"Why does a slight tax increase cost you $200 and a substantial tax cut save you 30 cents?"
User currently offlineAdam T. From United States of America, joined Jun 2000, 957 posts, RR: 6
Reply 16, posted (6 years 2 weeks 2 days 20 hours ago) and read 5758 times:



Quoting Sawb1980 (Reply 14):

Quoting Boston92 (Reply 8):
http://www.cahighspeedrail.ca.gov/

This is a nice concept! This will change the habits of the frequent traveler especially since it seems to hit a lot of the big cities. Be interesting to see if/when it goes through.

Actually several areas of the USA are looking into it including off the top of my head a southeast corridor (VA, NC, SC, and GA), the state of Florida, the state of TX, and the midwestern states.


User currently offlineLAXintl From United States of America, joined May 2000, 24857 posts, RR: 46
Reply 17, posted (6 years 2 weeks 2 days 20 hours ago) and read 5749 times:



Quoting Boston92 (Reply 15):
Its going to be on the NOV ballot. If approved, bids and construction may begin as early as 2010.

And hopefully it loses!

The biggest financial boondoggle the state has ever seen, that will drain tax payer money for decades to come with just about zero chance of turning a profit. (unlike what they like to say on their website).



From the desert to the sea, to all of Southern California
User currently offlineCadet57 From United States of America, joined Jul 2005, 9085 posts, RR: 31
Reply 18, posted (6 years 2 weeks 2 days 19 hours ago) and read 5743 times:



Quoting Cloudyapple (Reply 3):
that happens I bet complaints will be filed by the EU to the WTO within 2 hours of that happening.

Why would the european union care?

Quoting FXramper (Reply 4):
Hooray Amtrak!

Indeed. Fares are up this summer, and well into October. And the trains are packed! Which is both a good thing, and bad for me when I want to get the heck away for a day lol.

Quoting Sawb1980 (Reply 6):

The problem isnt amtrak per se,but its the fact that they dont own many onf the tracks they run on outside of the Northeast. The corridor is rather efficient for the amount of trains on it, not just amtrak. For instance, I did Springfield,Ma-Washington DC in about 7 hours. Not really a bad ride, better then going by car and cheaper then flying. Two people 250.00 total. Lowest airfare to BWI/IAD/DCA was 189pp. For me, traveling anywhere in the Northeast I look at amtrak first then the airlines.



Doors open, right hand side, next stop is Springfield.
User currently offlineAA7295 From Australia, joined Aug 2007, 620 posts, RR: 0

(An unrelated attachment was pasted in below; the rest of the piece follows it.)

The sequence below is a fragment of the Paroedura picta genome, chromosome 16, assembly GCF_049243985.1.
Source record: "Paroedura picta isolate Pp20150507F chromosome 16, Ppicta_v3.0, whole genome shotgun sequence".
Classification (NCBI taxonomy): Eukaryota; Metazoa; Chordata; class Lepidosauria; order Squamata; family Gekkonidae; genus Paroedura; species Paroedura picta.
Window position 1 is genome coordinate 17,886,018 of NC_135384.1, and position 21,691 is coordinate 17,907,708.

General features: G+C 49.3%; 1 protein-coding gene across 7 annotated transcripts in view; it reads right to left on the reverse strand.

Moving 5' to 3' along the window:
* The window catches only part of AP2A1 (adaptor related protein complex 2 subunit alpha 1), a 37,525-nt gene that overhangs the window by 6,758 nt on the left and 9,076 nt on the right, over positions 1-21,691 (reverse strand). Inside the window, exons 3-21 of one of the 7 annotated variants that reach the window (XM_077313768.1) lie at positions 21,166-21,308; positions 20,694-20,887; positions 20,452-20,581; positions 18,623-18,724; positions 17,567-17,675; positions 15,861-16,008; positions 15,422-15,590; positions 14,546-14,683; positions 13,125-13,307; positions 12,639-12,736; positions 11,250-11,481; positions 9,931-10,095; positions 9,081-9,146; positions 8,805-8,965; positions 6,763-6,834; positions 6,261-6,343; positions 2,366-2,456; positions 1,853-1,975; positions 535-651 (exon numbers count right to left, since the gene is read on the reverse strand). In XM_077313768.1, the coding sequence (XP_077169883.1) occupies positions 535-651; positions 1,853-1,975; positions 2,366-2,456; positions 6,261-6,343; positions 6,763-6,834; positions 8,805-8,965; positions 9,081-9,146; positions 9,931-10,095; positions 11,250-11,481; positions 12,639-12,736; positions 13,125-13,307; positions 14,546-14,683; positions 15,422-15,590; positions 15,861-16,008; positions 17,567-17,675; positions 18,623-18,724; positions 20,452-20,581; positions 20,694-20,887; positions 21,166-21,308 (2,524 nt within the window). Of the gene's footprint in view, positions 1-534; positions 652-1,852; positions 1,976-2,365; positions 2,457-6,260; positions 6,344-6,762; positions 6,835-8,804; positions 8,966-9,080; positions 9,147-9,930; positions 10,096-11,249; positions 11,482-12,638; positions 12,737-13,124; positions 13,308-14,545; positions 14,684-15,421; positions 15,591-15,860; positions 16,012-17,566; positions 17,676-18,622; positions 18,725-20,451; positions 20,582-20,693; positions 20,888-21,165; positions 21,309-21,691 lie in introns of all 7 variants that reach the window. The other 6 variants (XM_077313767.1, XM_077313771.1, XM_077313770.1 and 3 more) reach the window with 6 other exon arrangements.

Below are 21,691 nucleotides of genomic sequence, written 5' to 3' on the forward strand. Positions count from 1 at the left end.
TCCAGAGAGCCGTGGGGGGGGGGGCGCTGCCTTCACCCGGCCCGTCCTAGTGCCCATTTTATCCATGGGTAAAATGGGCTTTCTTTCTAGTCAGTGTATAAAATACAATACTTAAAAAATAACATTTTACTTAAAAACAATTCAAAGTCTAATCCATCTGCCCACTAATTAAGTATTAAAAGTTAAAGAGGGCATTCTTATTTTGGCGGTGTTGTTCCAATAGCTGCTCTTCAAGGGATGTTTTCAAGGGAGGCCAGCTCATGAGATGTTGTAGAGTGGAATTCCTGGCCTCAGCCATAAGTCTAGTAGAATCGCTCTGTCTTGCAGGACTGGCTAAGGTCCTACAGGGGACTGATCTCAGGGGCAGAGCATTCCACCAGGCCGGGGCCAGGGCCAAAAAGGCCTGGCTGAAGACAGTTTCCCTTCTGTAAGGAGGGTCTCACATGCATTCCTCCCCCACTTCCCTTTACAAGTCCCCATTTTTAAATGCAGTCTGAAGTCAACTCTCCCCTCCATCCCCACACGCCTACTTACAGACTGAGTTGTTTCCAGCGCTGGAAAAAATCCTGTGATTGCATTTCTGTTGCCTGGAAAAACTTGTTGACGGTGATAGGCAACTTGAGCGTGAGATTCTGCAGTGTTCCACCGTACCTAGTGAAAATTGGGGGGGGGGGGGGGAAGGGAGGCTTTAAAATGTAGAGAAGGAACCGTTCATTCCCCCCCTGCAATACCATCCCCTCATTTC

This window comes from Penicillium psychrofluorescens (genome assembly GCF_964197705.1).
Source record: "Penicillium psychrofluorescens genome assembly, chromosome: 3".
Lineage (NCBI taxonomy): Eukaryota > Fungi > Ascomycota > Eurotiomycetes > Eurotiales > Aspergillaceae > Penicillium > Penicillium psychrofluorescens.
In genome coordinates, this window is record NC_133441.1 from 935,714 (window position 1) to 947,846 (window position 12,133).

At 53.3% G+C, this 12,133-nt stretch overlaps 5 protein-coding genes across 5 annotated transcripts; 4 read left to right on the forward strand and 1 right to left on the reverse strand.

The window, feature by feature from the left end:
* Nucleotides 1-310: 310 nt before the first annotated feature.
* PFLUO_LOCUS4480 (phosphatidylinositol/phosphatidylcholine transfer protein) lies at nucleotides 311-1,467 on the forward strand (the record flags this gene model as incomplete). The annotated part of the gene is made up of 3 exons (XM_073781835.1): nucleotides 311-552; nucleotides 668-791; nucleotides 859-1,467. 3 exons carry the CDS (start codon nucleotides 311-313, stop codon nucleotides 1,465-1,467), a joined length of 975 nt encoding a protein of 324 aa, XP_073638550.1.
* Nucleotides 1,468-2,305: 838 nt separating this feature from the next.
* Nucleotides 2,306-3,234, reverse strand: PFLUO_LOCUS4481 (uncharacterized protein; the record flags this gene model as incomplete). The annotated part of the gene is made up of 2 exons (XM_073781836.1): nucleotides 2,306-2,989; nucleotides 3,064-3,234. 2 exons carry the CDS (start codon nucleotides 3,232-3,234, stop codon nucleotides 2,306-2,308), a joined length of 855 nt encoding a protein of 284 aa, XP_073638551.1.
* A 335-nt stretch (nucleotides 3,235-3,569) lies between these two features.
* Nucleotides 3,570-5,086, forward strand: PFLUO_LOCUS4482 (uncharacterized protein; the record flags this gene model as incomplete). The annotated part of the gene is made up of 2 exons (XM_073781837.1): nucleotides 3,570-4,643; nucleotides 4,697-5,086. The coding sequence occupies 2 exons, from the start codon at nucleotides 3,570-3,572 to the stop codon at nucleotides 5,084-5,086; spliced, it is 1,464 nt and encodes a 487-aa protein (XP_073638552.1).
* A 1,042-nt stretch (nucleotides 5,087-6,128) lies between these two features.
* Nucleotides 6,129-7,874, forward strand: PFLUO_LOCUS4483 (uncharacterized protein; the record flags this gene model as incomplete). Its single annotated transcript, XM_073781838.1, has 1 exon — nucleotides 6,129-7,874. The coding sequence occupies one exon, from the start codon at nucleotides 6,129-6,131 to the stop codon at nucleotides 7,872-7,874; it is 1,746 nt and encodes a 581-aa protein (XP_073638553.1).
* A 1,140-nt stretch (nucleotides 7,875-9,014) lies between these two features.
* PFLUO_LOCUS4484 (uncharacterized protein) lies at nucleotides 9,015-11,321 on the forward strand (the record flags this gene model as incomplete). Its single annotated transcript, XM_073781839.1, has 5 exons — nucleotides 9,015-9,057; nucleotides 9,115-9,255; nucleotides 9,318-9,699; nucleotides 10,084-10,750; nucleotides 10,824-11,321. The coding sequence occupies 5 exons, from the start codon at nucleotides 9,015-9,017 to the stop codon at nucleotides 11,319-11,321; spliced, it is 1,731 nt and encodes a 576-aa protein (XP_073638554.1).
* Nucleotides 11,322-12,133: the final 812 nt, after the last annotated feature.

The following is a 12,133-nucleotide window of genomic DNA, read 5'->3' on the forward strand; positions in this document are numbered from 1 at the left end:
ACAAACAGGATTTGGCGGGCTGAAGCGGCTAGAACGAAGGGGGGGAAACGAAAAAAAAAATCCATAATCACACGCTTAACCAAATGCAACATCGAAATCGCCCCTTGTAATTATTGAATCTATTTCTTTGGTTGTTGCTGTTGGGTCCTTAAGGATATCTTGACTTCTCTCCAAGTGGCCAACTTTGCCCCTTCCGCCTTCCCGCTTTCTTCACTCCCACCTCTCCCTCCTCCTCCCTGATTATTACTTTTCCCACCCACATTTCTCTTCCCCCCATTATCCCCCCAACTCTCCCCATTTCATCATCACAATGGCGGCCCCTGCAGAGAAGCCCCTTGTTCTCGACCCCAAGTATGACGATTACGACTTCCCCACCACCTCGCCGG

Reply 19, posted (6 years 2 weeks 2 days 19 hours ago) and read 5658 times:



Quoting Revelation (Reply 13):
I am definitely not in favor of a bailout, but I can't imagine the WTO would get around to dealing with such a thing for quite a while - how long have they been sitting on the Airbus/Boeing dispute?



Quoting Cadet57 (Reply 18):
Why would the european union care?

Exactly, it is not an EU matter. It will not affect the competitiveness of EU carriers, nor affect Airbus, so the EU would have zero stance.


User currently offlineTUNisia From United States of America, joined Aug 2004, 1844 posts, RR: 5
Reply 20, posted (6 years 2 weeks 2 days 18 hours ago) and read 5574 times:



Quoting Seatback (Thread starter):
Is there any chance that the government will loan airlines cash to get through, like they did after 9/11? What would be the pros and cons?

Will they print more money? How long before a dollar is worth less than the paper it's printed on?



Someday the sun will shine down on me in some faraway place - Mahalia Jackson
User currently offlineNYC777 From United States of America, joined Jun 2004, 5732 posts, RR: 48
Reply 21, posted (6 years 2 weeks 2 days 17 hours ago) and read 5551 times:

Well look the Fed and the Trasury are bailing out Fannie Mae and Freddie Mac. the housing market in the US is going to take precedence over the US Airline industry.


That which does not kill me makes me stronger.
User currently onlineCubsrule From United States of America, joined May 2004, 22726 posts, RR: 20
Reply 22, posted (6 years 2 weeks 2 days 17 hours ago) and read 5542 times:



Quoting NYC777 (Reply 21):
Well look the Fed and the Trasury are bailing out Fannie Mae and Freddie Mac.

They've done no such thing.



I can't decide whether I miss the tulip or the bowling shoe more
User currently offlineAirbazar From United States of America, joined Sep 2003, 8212 posts, RR: 10
Reply 23, posted (6 years 2 weeks 2 days 17 hours ago) and read 5542 times:



Quoting Boston92 (Reply 8):
http://www.cahighspeedrail.ca.gov/

Great idea however, there's no way in hell San Fran to LA will cost only $55.
Just as a comparison, Boston to NYC is around $100 today and it's subsidized.